Government net debt comprises the stock (at year-end) of all government gross liabilities (both to residents and nonresidents) minus all government assets (domestic as well as foreign). Gross debt includes government assets. To avoid double counting, the data are based on a consolidated account (eliminating liabilities and assets between components of the government, such as budgetary units and social security funds). Net debt of the general government should reflect a consolidated account of central government plus state, provincial, or local governments.

    Net Capital Flows (U.S. dollars)
    Net private capital flows comprise net direct investment, net portfolio flows, and other long- and short-term net investment flows including official and private borrowing. Please note: the composition of several of the group aggregates appearing in the table "Emerging Market and Developing Countries: Net Capital Flows" differs from the standard WEO groups. "Total Emerging Markets" includes developing countries, Hong Kong SAR, Israel, Korea, Singapore, and Taiwan Province of China. The table in Chapter 1 presents the data as follows:

      Private capital flows, net
      Private direct investment, net
      Private portfolio flows, net
      Other private capital flows, net
      Official flows, net
      Change in reserves
      Memorandum
      Current account

    Please note:

    1. Change in reserves: a minus sign indicates an increase.
    2. The sum of the current account balance, net private capital flows, net official flows, and the change in reserves equals, with the opposite sign, the sum of the capital and financial account and errors and omissions.
    3. "Emerging Asia" includes Hong Kong SAR, Korea, Singapore, and Taiwan Province of China. Excluding the effects of the recapitalization of two large banks in China with foreign reserves of the Bank of China.
    4. "Middle East" includes Israel.
    5. Russia : historical data have been revised, reflecting cumulative data revisions and the resolution of a number of data interpretation issues.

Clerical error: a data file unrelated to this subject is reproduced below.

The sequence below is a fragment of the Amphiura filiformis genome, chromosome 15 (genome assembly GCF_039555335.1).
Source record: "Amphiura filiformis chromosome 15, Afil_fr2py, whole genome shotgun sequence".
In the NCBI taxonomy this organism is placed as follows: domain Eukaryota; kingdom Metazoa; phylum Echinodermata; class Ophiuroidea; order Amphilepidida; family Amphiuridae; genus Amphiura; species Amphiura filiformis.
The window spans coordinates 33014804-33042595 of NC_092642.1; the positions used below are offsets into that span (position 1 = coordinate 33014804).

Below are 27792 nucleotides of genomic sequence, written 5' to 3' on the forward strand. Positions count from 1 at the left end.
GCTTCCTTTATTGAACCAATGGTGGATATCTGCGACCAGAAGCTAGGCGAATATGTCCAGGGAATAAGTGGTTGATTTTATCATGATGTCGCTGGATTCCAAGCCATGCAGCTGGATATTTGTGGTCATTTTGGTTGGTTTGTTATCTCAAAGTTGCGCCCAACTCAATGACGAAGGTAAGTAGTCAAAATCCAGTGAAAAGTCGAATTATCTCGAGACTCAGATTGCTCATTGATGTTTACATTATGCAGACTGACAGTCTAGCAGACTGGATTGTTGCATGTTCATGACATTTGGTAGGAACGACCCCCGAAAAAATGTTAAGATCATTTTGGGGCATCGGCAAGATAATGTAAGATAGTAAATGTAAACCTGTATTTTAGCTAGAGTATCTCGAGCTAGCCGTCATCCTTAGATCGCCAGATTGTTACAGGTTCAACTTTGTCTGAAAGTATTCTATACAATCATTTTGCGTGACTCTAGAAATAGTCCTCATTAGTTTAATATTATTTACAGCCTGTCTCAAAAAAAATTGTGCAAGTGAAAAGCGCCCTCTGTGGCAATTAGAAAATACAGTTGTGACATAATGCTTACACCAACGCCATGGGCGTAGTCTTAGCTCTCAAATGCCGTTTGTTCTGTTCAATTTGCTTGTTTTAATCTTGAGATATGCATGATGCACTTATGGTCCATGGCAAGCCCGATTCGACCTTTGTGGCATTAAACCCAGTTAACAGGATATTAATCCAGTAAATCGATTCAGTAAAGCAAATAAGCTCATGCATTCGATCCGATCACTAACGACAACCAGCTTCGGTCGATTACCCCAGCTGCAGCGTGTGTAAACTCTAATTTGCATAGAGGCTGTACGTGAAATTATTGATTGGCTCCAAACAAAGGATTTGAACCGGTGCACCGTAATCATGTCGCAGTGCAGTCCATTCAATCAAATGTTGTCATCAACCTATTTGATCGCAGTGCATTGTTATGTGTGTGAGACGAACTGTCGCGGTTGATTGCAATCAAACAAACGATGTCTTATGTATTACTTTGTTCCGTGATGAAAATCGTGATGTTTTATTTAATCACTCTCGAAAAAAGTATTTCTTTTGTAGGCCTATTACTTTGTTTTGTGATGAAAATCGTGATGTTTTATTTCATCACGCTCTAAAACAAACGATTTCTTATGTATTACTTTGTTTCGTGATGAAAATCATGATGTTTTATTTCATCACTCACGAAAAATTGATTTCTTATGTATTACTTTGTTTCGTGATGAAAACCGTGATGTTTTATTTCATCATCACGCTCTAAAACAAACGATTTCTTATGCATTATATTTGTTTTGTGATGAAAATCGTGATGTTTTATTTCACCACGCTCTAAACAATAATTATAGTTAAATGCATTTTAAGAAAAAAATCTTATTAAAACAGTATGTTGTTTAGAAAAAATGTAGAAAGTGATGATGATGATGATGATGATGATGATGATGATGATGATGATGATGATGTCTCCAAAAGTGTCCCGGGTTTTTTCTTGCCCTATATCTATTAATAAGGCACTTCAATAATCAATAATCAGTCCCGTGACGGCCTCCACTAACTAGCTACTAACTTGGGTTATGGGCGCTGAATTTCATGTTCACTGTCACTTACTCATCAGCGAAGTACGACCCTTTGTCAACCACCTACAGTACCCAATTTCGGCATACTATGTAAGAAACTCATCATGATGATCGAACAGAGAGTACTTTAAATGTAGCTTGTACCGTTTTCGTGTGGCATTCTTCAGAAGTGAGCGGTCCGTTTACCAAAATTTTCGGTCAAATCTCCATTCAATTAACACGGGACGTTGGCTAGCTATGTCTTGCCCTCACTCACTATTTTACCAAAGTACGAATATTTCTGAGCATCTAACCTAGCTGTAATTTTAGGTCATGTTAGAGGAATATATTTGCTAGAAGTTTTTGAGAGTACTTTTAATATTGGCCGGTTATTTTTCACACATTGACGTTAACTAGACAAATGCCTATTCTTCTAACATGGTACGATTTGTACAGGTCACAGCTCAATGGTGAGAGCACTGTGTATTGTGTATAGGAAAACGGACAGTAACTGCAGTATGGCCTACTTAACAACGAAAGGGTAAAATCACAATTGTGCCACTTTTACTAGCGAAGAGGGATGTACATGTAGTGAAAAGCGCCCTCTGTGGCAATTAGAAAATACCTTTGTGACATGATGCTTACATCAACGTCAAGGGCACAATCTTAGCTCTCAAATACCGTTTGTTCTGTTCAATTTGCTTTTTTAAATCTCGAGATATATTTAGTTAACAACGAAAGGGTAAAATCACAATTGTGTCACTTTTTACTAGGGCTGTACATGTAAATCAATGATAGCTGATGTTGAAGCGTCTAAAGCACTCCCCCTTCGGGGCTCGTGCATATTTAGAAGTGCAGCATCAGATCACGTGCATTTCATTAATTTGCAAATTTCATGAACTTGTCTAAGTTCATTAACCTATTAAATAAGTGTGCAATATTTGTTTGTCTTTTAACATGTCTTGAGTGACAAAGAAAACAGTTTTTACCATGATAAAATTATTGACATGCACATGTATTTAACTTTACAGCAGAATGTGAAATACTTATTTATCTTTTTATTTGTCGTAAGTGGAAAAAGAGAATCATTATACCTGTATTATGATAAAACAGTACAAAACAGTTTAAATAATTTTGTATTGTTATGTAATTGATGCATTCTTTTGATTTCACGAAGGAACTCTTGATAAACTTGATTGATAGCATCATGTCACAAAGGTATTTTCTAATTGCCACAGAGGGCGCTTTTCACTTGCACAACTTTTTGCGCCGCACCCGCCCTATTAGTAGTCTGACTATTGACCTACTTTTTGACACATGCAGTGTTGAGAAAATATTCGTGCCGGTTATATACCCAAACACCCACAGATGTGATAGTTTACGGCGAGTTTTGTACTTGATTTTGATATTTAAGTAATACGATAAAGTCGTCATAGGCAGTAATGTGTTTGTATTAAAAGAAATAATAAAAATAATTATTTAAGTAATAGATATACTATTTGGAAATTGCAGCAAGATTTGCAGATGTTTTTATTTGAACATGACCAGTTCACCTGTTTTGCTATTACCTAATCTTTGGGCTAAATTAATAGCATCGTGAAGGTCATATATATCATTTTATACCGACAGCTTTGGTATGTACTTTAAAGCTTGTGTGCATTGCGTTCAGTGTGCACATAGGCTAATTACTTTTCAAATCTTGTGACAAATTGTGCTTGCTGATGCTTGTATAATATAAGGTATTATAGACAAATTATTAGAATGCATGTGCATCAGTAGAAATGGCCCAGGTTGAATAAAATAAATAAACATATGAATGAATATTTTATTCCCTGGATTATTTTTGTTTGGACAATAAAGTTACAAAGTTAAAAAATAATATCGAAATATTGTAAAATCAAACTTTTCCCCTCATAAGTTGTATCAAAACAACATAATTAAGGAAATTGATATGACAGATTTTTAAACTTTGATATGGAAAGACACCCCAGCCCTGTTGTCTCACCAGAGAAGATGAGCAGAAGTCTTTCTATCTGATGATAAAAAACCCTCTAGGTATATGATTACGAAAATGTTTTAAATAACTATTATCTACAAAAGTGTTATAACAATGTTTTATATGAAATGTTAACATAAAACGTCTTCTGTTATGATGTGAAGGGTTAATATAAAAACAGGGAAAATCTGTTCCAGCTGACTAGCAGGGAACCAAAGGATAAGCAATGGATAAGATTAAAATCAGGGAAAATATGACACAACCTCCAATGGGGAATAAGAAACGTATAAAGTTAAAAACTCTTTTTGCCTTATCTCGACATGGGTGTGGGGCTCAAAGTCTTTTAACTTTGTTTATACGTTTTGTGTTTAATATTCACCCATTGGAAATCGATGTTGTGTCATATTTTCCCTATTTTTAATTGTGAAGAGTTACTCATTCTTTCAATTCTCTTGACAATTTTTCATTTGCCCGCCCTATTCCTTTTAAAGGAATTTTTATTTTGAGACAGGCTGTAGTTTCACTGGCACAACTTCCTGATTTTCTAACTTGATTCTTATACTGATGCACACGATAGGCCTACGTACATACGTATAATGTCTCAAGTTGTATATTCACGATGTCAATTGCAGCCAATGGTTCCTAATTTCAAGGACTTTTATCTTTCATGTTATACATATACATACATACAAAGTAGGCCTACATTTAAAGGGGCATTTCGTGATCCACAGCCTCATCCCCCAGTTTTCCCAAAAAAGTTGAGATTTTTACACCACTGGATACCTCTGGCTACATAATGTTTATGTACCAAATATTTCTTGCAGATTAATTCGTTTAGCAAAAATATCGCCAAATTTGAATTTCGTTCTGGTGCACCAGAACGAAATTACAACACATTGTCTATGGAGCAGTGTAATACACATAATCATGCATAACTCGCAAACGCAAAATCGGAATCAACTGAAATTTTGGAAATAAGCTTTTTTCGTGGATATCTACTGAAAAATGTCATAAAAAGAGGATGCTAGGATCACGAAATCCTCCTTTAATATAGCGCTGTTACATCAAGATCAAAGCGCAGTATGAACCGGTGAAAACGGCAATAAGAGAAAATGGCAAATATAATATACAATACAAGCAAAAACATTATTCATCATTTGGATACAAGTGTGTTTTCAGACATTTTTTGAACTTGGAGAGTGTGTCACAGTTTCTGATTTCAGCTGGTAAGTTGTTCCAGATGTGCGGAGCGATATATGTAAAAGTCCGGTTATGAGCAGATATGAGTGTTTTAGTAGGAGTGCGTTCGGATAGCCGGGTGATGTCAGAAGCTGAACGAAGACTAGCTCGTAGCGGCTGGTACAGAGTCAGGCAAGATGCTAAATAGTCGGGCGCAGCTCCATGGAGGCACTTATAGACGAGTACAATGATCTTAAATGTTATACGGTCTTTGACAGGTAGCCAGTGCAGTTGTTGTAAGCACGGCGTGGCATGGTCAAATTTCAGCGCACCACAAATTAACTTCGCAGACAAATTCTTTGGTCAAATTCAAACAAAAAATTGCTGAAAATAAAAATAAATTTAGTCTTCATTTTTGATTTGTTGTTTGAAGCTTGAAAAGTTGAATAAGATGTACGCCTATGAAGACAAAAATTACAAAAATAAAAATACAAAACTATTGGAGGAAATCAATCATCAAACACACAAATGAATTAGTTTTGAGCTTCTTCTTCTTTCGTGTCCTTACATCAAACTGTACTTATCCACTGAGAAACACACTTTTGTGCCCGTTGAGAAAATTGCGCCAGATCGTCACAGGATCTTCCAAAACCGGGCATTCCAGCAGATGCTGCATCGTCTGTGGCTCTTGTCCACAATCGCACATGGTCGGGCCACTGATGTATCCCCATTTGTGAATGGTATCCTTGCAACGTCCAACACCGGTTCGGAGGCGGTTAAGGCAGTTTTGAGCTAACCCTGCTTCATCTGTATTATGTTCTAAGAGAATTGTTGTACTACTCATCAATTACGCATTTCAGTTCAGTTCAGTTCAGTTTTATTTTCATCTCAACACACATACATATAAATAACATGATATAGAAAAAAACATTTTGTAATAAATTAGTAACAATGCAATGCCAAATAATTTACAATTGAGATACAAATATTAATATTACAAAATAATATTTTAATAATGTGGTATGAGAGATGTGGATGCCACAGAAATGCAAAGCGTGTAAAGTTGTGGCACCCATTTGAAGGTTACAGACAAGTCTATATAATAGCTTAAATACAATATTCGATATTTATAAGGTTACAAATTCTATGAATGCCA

External Debt and Debt Service (U.S. dollars, percent of U.S. dollar GDP, and percent of U.S. dollar exports of goods and services)
    External debt data are expressed in billions of US dollars and reflect total external debt at year end for the group of other emerging market and developing countries only. External debt data are not collected for advanced economies.

    Please note:

    1. Total debt includes all short- and long-term debt.
    2. Debt-service payments refer to actual payments of interest on total debt plus actual amortization payments on long-term debt. The projections incorporate the impact of exceptional financing items.

    Current Account Balance (U.S. dollars and percent of U.S. dollar GDP)
    Balance of payments data are based upon the methodology of the 5th edition of the International Monetary Fund's Balance of Payments Manual (1993). Data for the world total reflects errors, omissions, and asymmetries in balance of payments statistics on current account, as well as the exclusion of data for international organizations and a limited number of countries. Calculated as the sum of the balance of individual countries.

    Please note:

    1. Euro area: calculated as the sum of the balances of individual euro area countries.
    Trade Volumes and Terms of Trade (annual percent change)
    Trade volume series represent trade values deflated by the unit value in order to obtain constant price data. Terms of trade series are derived from the export unit value divided by the import unit value. The base year of the underlying data is 1995.


    Country Information